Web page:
It is not gainsaid that under the Spanish Civil Code of 1889, that was the applicable law in 1932, the property acquired for onerous consideration during the marriage was deemed conjugal or separate property depending on the source of the funds employed for its acquisition. Thus, Article 1396 of said Code provided:jgc:chanrobles.com.ph

"ART. 1396. The following is separate property of either spouse:chanrob1es virtual 1aw library

1. . . .

2. . . .

3. . . .

4. That bought with money belonging exclusively to the wife as or to the husband."cralaw virtua1aw library

On the other hand, Article 1401 prescribed that:jgc:chanrobles.com.ph

"ART. 1401. To the conjugal property belong:chanrob1es virtual 1aw library

1. Property acquired for valuable consideration during the marriage at the expense of the common fund, whether the acquisition is made for the partnership or for one of the spouses only."cralaw virtua1aw library

The last clause in Article 1401 (par. 1) indicates that the circumstance of the sale of the fishpond in question being made by the original owners in favor of both spouses Marcelo Castillo, Sr. and Macaria Pasco, is indifferent for the determination of whether the property should be deemed paraphernal or conjugal. As remarked by Manresa in his Commentaries to the Civil Code, Vol. IX (5th Ed.) p. 549, "la ley atiende, no a la persona en cuyo nombre ó a favor del cual se realiza la compra, sino a la procedencia del dinero." chanrobles.com : virtual law library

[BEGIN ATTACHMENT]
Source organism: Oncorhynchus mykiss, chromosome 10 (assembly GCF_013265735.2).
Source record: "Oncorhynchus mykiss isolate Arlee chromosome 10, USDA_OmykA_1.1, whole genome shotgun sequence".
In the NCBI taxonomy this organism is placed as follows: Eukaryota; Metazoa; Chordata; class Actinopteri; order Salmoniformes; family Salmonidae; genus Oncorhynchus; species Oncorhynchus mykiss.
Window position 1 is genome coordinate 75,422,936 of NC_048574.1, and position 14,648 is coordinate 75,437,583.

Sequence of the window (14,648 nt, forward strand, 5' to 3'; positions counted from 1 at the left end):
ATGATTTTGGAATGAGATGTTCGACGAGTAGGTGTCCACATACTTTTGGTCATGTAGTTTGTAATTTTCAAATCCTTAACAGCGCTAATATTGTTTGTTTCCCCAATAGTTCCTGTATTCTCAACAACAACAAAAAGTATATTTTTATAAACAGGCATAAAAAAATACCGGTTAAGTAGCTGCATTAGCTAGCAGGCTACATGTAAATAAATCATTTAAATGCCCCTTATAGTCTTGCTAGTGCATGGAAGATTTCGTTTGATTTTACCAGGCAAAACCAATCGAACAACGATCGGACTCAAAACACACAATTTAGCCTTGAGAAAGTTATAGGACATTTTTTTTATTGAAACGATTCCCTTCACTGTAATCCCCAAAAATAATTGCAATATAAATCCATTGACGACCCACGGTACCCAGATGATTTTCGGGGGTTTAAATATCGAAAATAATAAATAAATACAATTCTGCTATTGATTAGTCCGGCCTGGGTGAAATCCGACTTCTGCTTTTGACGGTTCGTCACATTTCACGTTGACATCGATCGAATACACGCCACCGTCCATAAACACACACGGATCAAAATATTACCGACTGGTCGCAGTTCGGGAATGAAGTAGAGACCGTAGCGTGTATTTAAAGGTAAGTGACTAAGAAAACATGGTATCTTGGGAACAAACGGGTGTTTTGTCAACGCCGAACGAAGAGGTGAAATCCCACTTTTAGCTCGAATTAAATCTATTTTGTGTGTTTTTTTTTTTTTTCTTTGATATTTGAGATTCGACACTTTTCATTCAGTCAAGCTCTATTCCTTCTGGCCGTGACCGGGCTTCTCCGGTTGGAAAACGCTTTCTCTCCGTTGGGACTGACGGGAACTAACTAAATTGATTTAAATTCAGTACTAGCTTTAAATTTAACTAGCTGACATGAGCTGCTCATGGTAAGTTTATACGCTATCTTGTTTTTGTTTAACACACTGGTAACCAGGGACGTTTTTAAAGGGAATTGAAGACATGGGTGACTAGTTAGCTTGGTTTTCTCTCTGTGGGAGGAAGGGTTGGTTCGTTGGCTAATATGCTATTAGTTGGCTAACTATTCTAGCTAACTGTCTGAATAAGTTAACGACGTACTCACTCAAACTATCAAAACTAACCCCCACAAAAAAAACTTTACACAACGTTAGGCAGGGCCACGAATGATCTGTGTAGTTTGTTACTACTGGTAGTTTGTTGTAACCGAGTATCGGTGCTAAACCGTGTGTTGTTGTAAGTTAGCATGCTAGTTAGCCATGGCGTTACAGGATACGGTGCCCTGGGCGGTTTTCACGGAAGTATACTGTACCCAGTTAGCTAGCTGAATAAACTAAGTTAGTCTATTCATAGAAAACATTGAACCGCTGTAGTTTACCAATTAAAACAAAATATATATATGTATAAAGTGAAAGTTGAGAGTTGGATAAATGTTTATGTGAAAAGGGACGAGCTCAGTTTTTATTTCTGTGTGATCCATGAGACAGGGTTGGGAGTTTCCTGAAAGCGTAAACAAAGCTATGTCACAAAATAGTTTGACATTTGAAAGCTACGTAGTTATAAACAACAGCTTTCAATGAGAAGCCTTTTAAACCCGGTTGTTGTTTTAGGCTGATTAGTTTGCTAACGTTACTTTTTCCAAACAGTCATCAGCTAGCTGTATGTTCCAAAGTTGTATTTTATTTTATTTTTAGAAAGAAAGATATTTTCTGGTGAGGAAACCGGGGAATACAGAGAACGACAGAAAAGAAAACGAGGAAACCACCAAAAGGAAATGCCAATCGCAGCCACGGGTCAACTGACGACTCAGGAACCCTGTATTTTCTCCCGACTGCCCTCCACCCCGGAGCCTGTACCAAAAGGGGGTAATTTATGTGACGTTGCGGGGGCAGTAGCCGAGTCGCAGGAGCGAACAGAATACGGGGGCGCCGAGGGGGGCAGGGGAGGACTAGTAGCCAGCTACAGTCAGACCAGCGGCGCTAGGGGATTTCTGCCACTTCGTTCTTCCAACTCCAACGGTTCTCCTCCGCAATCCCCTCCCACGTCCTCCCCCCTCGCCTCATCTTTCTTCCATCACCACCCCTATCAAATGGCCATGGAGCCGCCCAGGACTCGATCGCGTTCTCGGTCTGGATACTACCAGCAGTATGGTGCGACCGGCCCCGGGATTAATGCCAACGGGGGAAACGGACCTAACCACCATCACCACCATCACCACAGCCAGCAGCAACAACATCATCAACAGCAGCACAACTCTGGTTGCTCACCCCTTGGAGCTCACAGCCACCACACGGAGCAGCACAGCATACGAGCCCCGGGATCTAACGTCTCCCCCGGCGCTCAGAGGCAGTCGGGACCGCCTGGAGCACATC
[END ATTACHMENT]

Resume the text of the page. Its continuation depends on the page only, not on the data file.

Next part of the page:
As above-noted, the Court of Appeals determined that the initial payment of P1,000 for the fishpond now disputed was made out of private funds of Macaria Pasco. Appellants, however, argue that since there is no express finding that the P600 debt owed by Gabriel Gonzales came exclusively from private funds of Pasco, they should be presumed conjugal funds, in accordance with Article 1407 of the Civil Code of 1889. The argument is untenable. Since the wife, under Article 1416, can not bind the conjugal partnership without the consent of the husband, her private transactions are presumed to be for her own account, and not for the account of the partnership. The finding of the Court of Appeals is that Gabriel Gonzales owed this particular indebtedness to Macaria Pasco alone, and in the absence of proof that the husband authorized her to use community funds therefor, the appellate Court’s finding can not be disturbed by us. Whether the evidence adverted to should be credited or not is for the Court of Appeals to decide.